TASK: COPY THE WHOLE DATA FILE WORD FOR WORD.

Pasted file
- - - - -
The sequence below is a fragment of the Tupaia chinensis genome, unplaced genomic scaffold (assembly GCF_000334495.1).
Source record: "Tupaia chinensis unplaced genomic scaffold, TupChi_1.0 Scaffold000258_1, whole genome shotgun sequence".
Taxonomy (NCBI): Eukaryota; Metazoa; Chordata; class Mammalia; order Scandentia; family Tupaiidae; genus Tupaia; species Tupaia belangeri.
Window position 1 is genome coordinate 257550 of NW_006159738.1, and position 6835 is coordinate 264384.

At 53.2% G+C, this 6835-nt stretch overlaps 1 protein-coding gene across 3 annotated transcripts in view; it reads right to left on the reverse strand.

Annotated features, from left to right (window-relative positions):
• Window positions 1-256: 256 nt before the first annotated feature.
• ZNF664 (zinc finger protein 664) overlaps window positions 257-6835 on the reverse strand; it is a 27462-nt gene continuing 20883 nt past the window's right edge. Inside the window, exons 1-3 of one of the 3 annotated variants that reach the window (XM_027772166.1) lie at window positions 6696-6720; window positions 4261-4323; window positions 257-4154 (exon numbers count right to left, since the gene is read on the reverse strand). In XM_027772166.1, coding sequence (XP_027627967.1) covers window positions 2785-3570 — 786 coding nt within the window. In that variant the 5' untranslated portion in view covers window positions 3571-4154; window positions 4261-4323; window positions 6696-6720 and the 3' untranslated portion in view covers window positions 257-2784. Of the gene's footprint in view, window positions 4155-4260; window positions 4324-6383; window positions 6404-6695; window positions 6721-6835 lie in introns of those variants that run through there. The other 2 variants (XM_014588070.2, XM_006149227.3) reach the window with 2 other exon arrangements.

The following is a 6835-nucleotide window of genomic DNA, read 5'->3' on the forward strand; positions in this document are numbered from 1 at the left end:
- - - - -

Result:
The sequence below is a fragment of the Tupaia chinensis genome, unplaced genomic scaffold (assembly GCF_000334495.1).
Source record: "Tupaia chinensis unplaced genomic scaffold, TupChi_1.0 Scaffold000258_1, whole genome shotgun sequence".
Taxonomy (NCBI): Eukaryota; Metazoa; Chordata; class Mammalia; order Scandentia; family Tupaiidae; genus Tupaia; species Tupaia belangeri.
Window position 1 is genome coordinate 257550 of NW_006159738.1, and position 6835 is coordinate 264384.

At 53.2% G+C, this 6835-nt stretch overlaps 1 protein-coding gene across 3 annotated transcripts in view; it reads right to left on the reverse strand.

Annotated features, from left to right (window-relative positions):
• Window positions 1-256: 256 nt before the first annotated feature.
• ZNF664 (zinc finger protein 664) overlaps window positions 257-6835 on the reverse strand; it is a 27462-nt gene continuing 20883 nt past the window's right edge. Inside the window, exons 1-3 of one of the 3 annotated variants that reach the window (XM_027772166.1) lie at window positions 6696-6720; window positions 4261-4323; window positions 257-4154 (exon numbers count right to left, since the gene is read on the reverse strand). In XM_027772166.1, coding sequence (XP_027627967.1) covers window positions 2785-3570 — 786 coding nt within the window. In that variant the 5' untranslated portion in view covers window positions 3571-4154; window positions 4261-4323; window positions 6696-6720 and the 3' untranslated portion in view covers window positions 257-2784. Of the gene's footprint in view, window positions 4155-4260; window positions 4324-6383; window positions 6404-6695; window positions 6721-6835 lie in introns of those variants that run through there. The other 2 variants (XM_014588070.2, XM_006149227.3) reach the window with 2 other exon arrangements.

The following is a 6835-nucleotide window of genomic DNA, read 5'->3' on the forward strand; positions in this document are numbered from 1 at the left end: